I’ve purposefully waited a few weeks to write about this, because after completing the discard phase of the KonMari method, I wanted to mull over the experience. It took me a little over 15 weeks to go through everything in the house, and it’s now been about a month since I finished. Here’s what I learned.
I’ve learned how to listen to my own intuition and feelings. This, of course, is the central point of the KonMari method, and where it radically differs from other methods of decluttering. You don’t need to listen to any other voice, really, but your own – no other advice, no ‘voice of reason’, no ’10 questions to ask yourself to help declutter’, etc. I discovered that this was precisely what I had never done before, really ask myself what I genuinely thought and felt about an item, and give myself the freedom to act on it, without justification. By extension, this has given me a lot more self-awareness and backbone more generally. I feel more skilled at saying what I like and want, or don’t.
I have also learned to be clearer with myself about the purpose that items serve, which not only helps me know whether I need them in the first place, but makes it clear when their purpose is finished. I discovered that I had a habit of keeping things out of a vague sense of obligation or possible use, but no clear idea of purpose.
It’s okay to feel some regret at getting rid of things; it probably won’t last. And indeed I did sometimes feel sad, either at the moment of discarding something, or days later when I realised the import of whatever I had done. I used to think that the benchmark of a good decision would be never regretting it for an instant. Now I think that it’s possible to feel sad discarding something, even when you know it brings you no joy and you don’t want it anymore. However, I also think that, most likely, you could get rid of almost anything and it would be okay in the end. Most of my short-term regrets vanished after a while.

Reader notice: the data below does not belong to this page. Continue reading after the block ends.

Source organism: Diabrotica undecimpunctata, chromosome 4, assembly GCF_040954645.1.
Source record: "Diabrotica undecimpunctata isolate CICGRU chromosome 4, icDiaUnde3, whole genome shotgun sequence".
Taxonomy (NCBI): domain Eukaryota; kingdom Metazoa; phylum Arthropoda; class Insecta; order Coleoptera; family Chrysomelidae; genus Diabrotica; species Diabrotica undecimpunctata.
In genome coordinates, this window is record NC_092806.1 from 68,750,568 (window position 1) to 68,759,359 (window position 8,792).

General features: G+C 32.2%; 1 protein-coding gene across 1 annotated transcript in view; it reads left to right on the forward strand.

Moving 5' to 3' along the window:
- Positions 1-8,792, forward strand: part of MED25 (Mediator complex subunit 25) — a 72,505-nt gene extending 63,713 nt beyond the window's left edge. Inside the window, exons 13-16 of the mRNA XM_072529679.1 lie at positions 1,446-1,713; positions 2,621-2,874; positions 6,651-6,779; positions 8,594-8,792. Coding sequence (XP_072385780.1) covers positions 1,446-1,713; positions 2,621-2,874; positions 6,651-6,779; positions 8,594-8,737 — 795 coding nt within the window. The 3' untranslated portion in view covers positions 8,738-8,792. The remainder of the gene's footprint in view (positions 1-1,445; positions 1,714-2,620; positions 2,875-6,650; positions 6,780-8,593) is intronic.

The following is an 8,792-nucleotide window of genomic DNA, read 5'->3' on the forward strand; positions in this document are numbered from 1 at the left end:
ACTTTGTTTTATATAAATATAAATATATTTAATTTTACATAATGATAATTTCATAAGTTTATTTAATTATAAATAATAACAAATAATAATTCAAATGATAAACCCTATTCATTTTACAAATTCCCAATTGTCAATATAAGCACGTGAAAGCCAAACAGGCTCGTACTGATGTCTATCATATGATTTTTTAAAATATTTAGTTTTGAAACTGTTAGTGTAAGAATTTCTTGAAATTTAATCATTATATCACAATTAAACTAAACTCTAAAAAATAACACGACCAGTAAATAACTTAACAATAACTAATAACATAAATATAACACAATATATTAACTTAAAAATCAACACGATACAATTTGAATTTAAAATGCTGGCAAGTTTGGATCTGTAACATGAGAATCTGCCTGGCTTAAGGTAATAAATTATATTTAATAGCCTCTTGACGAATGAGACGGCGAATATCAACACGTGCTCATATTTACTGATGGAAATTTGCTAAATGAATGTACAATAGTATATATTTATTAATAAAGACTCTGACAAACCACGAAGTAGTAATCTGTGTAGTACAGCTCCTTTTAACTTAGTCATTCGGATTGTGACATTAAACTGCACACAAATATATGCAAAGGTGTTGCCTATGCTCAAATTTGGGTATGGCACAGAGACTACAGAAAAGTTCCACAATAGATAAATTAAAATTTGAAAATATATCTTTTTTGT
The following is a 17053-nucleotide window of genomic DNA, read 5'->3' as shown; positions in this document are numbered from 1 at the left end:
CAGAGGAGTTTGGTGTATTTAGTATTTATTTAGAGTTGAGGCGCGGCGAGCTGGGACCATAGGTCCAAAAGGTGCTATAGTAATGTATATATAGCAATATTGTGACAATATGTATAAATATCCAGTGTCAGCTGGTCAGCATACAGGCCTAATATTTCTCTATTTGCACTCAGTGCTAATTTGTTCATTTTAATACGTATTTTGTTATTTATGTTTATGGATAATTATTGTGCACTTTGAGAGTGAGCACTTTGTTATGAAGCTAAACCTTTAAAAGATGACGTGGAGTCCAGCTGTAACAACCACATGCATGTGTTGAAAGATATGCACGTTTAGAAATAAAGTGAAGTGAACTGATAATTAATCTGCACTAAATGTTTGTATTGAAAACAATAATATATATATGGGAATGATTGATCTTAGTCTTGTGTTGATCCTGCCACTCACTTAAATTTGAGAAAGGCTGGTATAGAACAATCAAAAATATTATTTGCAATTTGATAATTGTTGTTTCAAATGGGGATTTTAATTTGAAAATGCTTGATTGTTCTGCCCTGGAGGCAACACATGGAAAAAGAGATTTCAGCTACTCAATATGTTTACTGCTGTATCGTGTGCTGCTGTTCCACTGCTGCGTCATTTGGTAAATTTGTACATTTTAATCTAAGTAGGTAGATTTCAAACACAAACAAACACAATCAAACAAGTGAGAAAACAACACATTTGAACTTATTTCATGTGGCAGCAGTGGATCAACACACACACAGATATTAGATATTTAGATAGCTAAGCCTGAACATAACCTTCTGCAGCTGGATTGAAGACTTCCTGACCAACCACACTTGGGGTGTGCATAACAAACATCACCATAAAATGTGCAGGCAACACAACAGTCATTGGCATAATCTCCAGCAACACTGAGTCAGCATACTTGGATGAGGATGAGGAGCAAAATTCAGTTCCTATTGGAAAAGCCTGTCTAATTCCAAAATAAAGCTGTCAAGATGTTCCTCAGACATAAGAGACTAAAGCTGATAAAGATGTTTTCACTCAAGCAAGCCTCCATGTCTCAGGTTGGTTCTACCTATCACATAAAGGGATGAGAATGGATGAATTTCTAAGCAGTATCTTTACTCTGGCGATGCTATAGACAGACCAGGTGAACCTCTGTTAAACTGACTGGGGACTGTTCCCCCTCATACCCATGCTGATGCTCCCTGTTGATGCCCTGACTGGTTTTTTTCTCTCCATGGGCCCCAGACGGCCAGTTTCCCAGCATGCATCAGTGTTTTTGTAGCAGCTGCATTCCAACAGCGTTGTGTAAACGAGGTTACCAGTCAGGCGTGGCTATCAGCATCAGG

I’m not a minimalist. I hesitate to say this only because when you start reading about minimalism, it seems like the term ‘means whatever you want it to mean’, which is to say it’s nearly meaningless. But I think minimalism is about having the least amount that is beneficial/necessary/valuable. And the KonMari method is not about minimalism. I think the biggest difference between the two is that minimalism tends to focus on relinquishing your ties to physical things; whereas the KonMari method is about understanding those ties and truly valuing the things you love. What I have learned is that material things are, for me, an important way of experiencing the world, and I don’t see a need to make myself feel any differently, nor do I need to work hard at having less if I am content with what I do have. What the KonMari method has helped me to do is have a more balanced understanding of my relationship with things, so that I spend less time clinging to everything in a panic, and am more able to articulate how I feel and decide what to do.
A final question: Is this method life-changing, as the title of the book claims? Initially I thought this was a vaunted claim. And I would say that if you consider the KonMari method to be about physically tidying up a space, then it would only be life-changing if your house were really messy to start with. But having completed the method, I now think that it’s not really about a clean house; it’s about traveling through your own life and witnessing your hopes, plans, and your past self, through the medium of your belongings. The goal is to deal with the memories and emotions you attach to things, experiencing them fully and then making a conscious decision to understand and take action on them. The sense of peace and clarity that comes at the end of this process is not solely because the space is neat, but because you have truly dealt with everything there.